Rising, Reinvented Hotels By Steven Witkoff Along Times Square’s glittering strip, studded with modern hotel brands standing next to historic icons, a customized boutique hotel is rising: the Times Square EDITION.
Designed to reside at the top of a 39-story mixed-used tower on the Bowtie at Duffy Square, the hotel will be Manhattan’s second EDITION, and one of two EDITION projects in development by Steven Witkoff.
On the opposite coast, his second, the EDITION hotel in West Hollywood, will be the first EDITION-branded hotel on the West Coast.
A collaborative concept merging the imaginative direction of hotelier and developer Ian Schrager with the respected Marriott name, EDITION is designed to be an intimate and individualized experience in a globally expanding collection of boutique hotels.
“I don’t have pride of authorship… I want to work with the best,” he says, noting Laurence Gluck, Howard Lorber, and Fisher Brothers as some of the like-minded investors and developers that he’s partnered with, many of whom he met when he practiced as an attorney in real estate law, beginning in 1986, at Dreyer & Traub and Rosenman & Colin. The firm represented a number of distinguished names, such as Peter Kalikow and Donald Trump. “If you were practicing law as I was back then, you couldn’t help but admire how these guys did transactional work and want to do what they did,” Witkoff says.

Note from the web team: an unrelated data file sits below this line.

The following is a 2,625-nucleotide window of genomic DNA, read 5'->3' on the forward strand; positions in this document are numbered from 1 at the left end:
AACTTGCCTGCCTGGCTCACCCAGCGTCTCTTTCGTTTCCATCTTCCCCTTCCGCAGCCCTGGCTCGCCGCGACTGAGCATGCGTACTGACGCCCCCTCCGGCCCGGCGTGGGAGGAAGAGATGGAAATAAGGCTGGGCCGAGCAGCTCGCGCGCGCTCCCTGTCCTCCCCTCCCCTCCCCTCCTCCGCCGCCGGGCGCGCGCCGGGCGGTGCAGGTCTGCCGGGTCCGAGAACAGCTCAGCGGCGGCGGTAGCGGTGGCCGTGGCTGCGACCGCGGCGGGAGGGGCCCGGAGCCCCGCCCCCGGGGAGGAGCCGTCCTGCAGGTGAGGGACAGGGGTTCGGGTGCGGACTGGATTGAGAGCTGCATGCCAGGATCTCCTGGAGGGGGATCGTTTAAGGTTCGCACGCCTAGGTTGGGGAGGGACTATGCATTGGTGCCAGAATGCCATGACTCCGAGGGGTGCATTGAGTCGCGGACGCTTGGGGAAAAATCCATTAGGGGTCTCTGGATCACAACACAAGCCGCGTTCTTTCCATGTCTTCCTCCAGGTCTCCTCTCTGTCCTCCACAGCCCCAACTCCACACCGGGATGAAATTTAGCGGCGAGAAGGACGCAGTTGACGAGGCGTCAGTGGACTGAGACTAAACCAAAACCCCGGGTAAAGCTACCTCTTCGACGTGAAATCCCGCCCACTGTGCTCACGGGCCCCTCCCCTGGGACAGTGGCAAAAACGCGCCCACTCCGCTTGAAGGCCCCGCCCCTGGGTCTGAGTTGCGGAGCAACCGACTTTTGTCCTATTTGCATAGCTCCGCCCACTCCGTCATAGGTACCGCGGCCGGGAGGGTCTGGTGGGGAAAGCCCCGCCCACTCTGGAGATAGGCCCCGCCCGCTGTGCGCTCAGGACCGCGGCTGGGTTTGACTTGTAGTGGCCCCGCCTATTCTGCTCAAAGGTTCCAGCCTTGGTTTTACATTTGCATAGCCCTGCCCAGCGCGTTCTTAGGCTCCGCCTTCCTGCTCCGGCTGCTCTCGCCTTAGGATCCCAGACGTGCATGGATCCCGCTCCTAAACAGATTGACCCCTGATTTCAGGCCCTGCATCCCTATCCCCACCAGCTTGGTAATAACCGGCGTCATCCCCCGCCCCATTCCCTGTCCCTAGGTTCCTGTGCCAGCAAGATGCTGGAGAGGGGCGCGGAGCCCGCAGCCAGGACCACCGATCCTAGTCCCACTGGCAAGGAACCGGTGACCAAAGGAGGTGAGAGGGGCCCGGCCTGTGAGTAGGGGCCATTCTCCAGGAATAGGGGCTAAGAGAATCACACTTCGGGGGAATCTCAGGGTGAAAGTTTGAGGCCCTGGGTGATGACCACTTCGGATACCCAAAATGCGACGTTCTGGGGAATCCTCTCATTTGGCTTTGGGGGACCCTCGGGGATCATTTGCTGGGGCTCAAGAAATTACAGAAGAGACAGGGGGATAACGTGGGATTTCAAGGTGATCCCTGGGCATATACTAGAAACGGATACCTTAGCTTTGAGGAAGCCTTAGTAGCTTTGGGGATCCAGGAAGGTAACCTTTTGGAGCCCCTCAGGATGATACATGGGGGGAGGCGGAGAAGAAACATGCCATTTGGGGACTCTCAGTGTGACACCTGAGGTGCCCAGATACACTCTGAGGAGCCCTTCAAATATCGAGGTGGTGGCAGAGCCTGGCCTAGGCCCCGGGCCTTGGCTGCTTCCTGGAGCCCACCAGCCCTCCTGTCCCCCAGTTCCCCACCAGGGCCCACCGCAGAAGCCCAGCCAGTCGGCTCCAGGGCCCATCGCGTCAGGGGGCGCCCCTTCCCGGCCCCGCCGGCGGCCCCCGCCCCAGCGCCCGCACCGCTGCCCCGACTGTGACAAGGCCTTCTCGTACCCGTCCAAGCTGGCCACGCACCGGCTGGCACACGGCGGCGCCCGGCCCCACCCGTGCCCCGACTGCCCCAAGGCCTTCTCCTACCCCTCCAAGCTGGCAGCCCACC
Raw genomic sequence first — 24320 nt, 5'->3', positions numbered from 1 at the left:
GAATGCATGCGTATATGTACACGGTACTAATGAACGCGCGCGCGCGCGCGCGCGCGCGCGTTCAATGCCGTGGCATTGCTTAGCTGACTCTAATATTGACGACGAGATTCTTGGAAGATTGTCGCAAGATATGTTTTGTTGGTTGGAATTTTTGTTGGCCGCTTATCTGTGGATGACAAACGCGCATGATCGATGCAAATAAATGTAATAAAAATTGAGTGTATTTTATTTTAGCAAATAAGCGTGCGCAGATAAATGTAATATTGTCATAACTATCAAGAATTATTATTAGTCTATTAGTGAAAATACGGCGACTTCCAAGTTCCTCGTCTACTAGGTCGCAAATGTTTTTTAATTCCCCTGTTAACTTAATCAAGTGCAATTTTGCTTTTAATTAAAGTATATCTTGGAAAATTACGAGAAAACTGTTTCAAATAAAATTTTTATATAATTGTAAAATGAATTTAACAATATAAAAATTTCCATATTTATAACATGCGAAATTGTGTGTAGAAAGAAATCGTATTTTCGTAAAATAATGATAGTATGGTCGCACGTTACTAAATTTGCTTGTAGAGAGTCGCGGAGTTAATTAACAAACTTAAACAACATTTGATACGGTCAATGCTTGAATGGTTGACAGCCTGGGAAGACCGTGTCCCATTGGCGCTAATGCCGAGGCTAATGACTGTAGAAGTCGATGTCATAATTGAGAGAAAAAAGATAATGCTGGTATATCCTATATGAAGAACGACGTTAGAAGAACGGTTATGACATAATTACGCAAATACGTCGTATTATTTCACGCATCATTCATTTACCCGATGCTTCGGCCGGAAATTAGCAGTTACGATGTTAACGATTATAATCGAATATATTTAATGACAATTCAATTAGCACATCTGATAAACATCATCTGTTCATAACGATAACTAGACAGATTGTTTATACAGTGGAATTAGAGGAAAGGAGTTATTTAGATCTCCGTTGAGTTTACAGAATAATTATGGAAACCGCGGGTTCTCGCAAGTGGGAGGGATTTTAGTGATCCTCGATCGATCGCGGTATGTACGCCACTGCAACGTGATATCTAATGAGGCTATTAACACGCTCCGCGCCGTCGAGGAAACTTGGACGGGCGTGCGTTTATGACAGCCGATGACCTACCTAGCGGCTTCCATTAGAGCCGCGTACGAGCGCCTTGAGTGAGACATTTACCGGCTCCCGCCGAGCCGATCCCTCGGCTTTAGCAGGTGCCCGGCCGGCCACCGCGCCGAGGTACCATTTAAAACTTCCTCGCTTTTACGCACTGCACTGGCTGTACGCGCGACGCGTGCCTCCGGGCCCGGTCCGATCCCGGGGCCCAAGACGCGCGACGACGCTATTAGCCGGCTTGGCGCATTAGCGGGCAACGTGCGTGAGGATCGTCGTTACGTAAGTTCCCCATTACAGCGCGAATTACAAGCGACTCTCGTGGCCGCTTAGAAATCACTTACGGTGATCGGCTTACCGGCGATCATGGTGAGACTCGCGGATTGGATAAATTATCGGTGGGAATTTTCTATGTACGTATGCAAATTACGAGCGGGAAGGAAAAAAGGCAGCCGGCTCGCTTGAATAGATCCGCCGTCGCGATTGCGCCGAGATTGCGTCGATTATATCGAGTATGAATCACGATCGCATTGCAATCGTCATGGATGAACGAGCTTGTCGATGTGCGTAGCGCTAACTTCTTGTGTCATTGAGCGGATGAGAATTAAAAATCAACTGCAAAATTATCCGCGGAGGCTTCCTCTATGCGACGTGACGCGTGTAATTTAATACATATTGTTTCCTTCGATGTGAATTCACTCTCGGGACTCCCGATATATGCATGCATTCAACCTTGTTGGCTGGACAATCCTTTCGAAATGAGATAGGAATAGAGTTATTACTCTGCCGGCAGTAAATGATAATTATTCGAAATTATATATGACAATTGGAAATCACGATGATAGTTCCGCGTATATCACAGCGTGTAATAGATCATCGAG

His first business partner, who was also a partner at the time at Dreyer & Traub, was his good friend Gluck, with whom Witkoff later co-founded Stellar Management in 1985, before he formed Witkoff. He says he and “Larry” regularly drove up in Witkoff’s father’s old Buick, what the duo jokingly referred to as their “corporate limo,” to New York City’s Washington Heights neighborhood and the northwest area of the Bronx to look at properties. The partners’ first joint investment was 76 Vermilyea Ave. Jokingly, Witkoff explains, “We called it the corporate limo because you had to kick the bumper on the front to get the lights to work.”
To rival an oversupplied hospitality market and competition from Airbnb, the firm is lending its assets to the development of boutique-style hotels within repositioned, mixed-use buildings with originative designs. “With that excess inventory and with the negative impact of Airbnb; if you don’t have program in your hotel; if you’re locationally challenged, then you’re susceptible to Airbnb,” Witkoff notes. “We don’t think it will have an effect at the [Times Square] EDITION, though.”